Thousands March on G8 Summit | Europe| News and current affairs from around the continent | DW | 06.07.2005
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Thousands March on G8 Summit

Baton-wielding police charged activists at Gleneagles Wednesday as they tried to tear down a perimeter fence surrounding a summit of the world's most powerful leaders.


Violent clashes broke out at the summit's security fence

About 400 protesters, who had been part of a largely peaceful demonstration of some 3,000 people, broke away into a barley field near the fence, an AFP correspondent at the scene said.

Demonstration in Gleneagles

Demonstrators break through a police line and enter a field near the security perimeter surrounding the Gleneagles Hotel

Protesters shook at the fence as Group of Eight leaders, including US President George W. Bush, were arriving at the Gleneagles golf resort for a three-day Group of Eight summit.

About 60 to 80 police officers were flown to the site aboard two Chinook helicopters, backed up by other officers who brought in police dogs. The demonstrators were later chased off.

The majority of the 3,000 people on the march stuck to the agreed route through the village of Auchterarder, rallying at a point some 500 meters (546 yards) away from the summit site.

Demonstration in Gleneagles

Protesters are dragged by police from the A9 motorway near Gleneagles, Scotland, Wednesday, July, 6, 2005.

They were blocked by a wire fence and lines of riot police -- some of them on horseback -- guarding the posh Gleneagles resort, the venue of the three-day summit that began Wednesday.

Demonstrators hoisted two large banners, one of them reading "Fight Poverty, Not War, Bring the Troops Home," and shouted "They say drop bombs, we say drop the debt."

Many of the protesters then headed back to the small town of Auchterardar, where they had earlier assembled, accompanied by a bagpiper in full Highland regalia playing "Scotland the Brave."

The trouble at the fence broke out on the return trip.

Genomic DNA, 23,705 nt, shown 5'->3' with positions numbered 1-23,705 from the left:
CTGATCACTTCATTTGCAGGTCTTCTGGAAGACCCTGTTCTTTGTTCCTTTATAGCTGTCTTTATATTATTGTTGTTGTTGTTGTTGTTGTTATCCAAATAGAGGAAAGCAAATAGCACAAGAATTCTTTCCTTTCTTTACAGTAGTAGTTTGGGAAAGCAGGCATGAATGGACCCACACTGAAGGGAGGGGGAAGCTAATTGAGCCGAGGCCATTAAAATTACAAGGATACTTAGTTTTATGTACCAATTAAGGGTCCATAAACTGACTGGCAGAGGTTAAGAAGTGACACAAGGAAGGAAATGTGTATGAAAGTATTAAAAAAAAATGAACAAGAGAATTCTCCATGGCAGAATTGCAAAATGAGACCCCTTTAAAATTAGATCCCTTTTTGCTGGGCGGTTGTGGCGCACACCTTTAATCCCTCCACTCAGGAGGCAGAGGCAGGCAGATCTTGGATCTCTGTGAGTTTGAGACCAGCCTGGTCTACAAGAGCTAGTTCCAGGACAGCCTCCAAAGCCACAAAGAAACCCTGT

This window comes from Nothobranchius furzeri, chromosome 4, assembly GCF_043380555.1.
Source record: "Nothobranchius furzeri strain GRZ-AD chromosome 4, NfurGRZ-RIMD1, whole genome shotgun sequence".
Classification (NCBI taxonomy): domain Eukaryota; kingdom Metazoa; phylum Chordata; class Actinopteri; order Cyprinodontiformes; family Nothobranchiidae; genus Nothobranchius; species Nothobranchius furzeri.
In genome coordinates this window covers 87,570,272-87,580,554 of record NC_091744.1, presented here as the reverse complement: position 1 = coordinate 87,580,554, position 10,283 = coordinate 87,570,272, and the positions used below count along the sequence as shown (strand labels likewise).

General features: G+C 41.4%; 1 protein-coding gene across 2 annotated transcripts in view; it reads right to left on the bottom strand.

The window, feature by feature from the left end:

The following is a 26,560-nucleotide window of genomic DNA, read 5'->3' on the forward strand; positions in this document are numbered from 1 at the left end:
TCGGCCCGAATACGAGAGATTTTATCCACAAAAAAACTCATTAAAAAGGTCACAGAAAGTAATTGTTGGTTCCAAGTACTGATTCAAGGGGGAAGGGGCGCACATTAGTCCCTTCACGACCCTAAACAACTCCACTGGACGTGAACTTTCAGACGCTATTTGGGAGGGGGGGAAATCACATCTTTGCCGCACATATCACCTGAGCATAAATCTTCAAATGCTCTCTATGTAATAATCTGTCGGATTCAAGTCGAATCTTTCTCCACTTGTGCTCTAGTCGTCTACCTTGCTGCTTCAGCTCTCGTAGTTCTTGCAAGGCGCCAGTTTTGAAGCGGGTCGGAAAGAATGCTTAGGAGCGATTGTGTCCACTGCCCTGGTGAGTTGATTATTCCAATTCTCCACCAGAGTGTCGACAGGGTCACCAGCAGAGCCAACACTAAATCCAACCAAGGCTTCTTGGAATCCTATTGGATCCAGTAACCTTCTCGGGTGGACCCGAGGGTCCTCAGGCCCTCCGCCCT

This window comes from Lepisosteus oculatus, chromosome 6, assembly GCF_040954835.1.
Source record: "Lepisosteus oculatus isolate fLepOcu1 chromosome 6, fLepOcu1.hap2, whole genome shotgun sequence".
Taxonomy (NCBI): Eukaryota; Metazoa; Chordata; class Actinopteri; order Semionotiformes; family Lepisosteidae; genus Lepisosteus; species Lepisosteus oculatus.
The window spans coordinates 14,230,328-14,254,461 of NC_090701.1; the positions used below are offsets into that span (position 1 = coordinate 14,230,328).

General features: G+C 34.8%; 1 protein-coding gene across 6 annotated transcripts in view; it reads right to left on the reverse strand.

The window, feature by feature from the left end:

"The most violent men on earth today are at Gleneagles and they are called the G8," controversial British MP George Galloway told the crowd ahead of the march.

"They won't be wearing hoods or balaclavas but they are responsible for the deaths of millions of people. If the police wanted to do the world a favor they should go into Gleneagles and arrest the lot of them."

Dawn clashes

Demonstration in Gleneagles

The Burger King restaurant in the Springkerse retail park In Stirling, Scotland, 22 kilometers (14 miles) southwest of Gleneagles, after it was vandalised by G8 protestors Wednesday, July 6, 2005

Police had initially cancelled the demonstration after dawn clashes with protesters -- some armed with iron bars -- in the nearby Scottish town of Stirling but later rescinded the order after reviewing the security situation.

Leaders from Britain, Canada, France, Germany, Italy, Japan, the United States and Russia opened the annual summit with a dinner hosted by Britain's Queen Elizabeth on Wednesday evening.

Starting Thursday they are to debate proposals for increased aid to Africa, debt cancellation and measures to curb global warning.

Activists and non-governmental organizations have faulted the aid proposals as insufficient and maintain that offers of debt cancellation require beneficiary countries to implement trade liberalization and privatization, measures they say increase poverty.

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